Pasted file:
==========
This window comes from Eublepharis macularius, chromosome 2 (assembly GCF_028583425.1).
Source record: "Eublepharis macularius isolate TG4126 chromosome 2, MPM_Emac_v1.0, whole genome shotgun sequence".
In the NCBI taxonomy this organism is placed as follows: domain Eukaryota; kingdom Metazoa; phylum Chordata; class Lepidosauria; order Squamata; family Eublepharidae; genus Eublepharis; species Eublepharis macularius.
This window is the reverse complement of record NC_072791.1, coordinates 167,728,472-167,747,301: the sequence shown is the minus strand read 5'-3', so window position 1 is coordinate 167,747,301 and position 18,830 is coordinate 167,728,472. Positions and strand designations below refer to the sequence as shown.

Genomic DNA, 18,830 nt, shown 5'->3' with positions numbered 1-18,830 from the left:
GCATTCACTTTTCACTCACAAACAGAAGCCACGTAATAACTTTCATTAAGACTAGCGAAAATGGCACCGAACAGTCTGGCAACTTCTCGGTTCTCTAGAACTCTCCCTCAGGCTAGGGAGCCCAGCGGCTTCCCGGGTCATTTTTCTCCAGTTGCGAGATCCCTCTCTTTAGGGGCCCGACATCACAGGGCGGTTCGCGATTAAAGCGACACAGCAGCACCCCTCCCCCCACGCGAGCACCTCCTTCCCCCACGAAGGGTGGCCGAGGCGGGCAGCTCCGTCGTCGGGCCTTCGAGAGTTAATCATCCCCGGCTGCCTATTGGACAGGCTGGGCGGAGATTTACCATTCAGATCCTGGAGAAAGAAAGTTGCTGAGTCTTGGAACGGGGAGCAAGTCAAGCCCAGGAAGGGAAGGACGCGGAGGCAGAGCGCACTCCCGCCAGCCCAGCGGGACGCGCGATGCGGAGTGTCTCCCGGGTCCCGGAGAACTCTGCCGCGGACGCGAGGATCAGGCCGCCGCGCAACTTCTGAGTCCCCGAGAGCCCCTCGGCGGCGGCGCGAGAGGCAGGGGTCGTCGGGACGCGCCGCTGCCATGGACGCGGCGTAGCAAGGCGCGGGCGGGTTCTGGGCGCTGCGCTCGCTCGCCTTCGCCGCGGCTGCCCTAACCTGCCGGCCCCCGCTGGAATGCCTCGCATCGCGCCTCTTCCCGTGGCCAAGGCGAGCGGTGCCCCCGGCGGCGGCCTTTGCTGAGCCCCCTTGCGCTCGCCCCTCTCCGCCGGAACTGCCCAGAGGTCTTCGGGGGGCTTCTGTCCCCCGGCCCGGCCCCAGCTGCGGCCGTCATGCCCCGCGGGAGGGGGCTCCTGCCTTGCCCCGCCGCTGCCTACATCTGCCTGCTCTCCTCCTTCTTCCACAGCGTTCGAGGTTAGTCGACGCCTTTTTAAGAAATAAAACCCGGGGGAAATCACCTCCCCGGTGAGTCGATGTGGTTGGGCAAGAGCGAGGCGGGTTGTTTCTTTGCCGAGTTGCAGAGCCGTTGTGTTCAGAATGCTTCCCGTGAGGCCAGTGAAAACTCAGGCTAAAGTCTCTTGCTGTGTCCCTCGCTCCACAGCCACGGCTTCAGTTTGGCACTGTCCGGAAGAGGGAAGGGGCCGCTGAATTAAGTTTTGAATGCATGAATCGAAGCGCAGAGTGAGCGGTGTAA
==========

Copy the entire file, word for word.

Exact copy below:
This window comes from Eublepharis macularius, chromosome 2 (assembly GCF_028583425.1).
Source record: "Eublepharis macularius isolate TG4126 chromosome 2, MPM_Emac_v1.0, whole genome shotgun sequence".
In the NCBI taxonomy this organism is placed as follows: domain Eukaryota; kingdom Metazoa; phylum Chordata; class Lepidosauria; order Squamata; family Eublepharidae; genus Eublepharis; species Eublepharis macularius.
This window is the reverse complement of record NC_072791.1, coordinates 167,728,472-167,747,301: the sequence shown is the minus strand read 5'-3', so window position 1 is coordinate 167,747,301 and position 18,830 is coordinate 167,728,472. Positions and strand designations below refer to the sequence as shown.

Genomic DNA, 18,830 nt, shown 5'->3' with positions numbered 1-18,830 from the left:
GCATTCACTTTTCACTCACAAACAGAAGCCACGTAATAACTTTCATTAAGACTAGCGAAAATGGCACCGAACAGTCTGGCAACTTCTCGGTTCTCTAGAACTCTCCCTCAGGCTAGGGAGCCCAGCGGCTTCCCGGGTCATTTTTCTCCAGTTGCGAGATCCCTCTCTTTAGGGGCCCGACATCACAGGGCGGTTCGCGATTAAAGCGACACAGCAGCACCCCTCCCCCCACGCGAGCACCTCCTTCCCCCACGAAGGGTGGCCGAGGCGGGCAGCTCCGTCGTCGGGCCTTCGAGAGTTAATCATCCCCGGCTGCCTATTGGACAGGCTGGGCGGAGATTTACCATTCAGATCCTGGAGAAAGAAAGTTGCTGAGTCTTGGAACGGGGAGCAAGTCAAGCCCAGGAAGGGAAGGACGCGGAGGCAGAGCGCACTCCCGCCAGCCCAGCGGGACGCGCGATGCGGAGTGTCTCCCGGGTCCCGGAGAACTCTGCCGCGGACGCGAGGATCAGGCCGCCGCGCAACTTCTGAGTCCCCGAGAGCCCCTCGGCGGCGGCGCGAGAGGCAGGGGTCGTCGGGACGCGCCGCTGCCATGGACGCGGCGTAGCAAGGCGCGGGCGGGTTCTGGGCGCTGCGCTCGCTCGCCTTCGCCGCGGCTGCCCTAACCTGCCGGCCCCCGCTGGAATGCCTCGCATCGCGCCTCTTCCCGTGGCCAAGGCGAGCGGTGCCCCCGGCGGCGGCCTTTGCTGAGCCCCCTTGCGCTCGCCCCTCTCCGCCGGAACTGCCCAGAGGTCTTCGGGGGGCTTCTGTCCCCCGGCCCGGCCCCAGCTGCGGCCGTCATGCCCCGCGGGAGGGGGCTCCTGCCTTGCCCCGCCGCTGCCTACATCTGCCTGCTCTCCTCCTTCTTCCACAGCGTTCGAGGTTAGTCGACGCCTTTTTAAGAAATAAAACCCGGGGGAAATCACCTCCCCGGTGAGTCGATGTGGTTGGGCAAGAGCGAGGCGGGTTGTTTCTTTGCCGAGTTGCAGAGCCGTTGTGTTCAGAATGCTTCCCGTGAGGCCAGTGAAAACTCAGGCTAAAGTCTCTTGCTGTGTCCCTCGCTCCACAGCCACGGCTTCAGTTTGGCACTGTCCGGAAGAGGGAAGGGGCCGCTGAATTAAGTTTTGAATGCATGAATCGAAGCGCAGAGTGAGCGGTGTAA